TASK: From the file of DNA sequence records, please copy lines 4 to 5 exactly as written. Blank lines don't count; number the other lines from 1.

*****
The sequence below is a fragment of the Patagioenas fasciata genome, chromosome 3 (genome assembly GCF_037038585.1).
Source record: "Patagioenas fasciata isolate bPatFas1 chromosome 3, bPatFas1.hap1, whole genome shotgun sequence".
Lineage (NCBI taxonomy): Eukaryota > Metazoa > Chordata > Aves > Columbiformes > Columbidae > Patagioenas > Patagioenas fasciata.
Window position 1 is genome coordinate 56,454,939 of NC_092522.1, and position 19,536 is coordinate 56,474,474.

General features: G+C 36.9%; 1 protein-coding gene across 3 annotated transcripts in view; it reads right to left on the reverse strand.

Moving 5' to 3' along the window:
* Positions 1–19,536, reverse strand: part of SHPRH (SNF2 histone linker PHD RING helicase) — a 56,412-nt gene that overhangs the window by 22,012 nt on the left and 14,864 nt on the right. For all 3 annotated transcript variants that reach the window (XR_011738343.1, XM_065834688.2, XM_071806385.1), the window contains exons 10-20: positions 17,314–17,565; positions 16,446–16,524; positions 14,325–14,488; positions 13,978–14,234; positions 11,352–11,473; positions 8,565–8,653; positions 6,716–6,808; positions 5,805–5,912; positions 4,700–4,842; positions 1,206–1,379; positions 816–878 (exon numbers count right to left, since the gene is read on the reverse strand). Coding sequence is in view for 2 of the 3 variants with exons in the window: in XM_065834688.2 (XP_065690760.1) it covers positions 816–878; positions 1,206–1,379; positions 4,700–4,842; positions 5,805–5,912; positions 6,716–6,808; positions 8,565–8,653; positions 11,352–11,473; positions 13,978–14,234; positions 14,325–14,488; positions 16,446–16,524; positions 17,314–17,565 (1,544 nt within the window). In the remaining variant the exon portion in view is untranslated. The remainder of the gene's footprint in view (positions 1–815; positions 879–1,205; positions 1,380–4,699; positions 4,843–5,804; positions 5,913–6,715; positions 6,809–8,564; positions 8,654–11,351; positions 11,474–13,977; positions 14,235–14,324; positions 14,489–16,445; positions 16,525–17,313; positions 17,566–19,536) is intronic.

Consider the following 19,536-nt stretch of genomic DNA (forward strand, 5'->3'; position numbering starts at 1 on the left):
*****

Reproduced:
Window position 1 is genome coordinate 56,454,939 of NC_092522.1, and position 19,536 is coordinate 56,474,474.

General features: G+C 36.9%; 1 protein-coding gene across 3 annotated transcripts in view; it reads right to left on the reverse strand.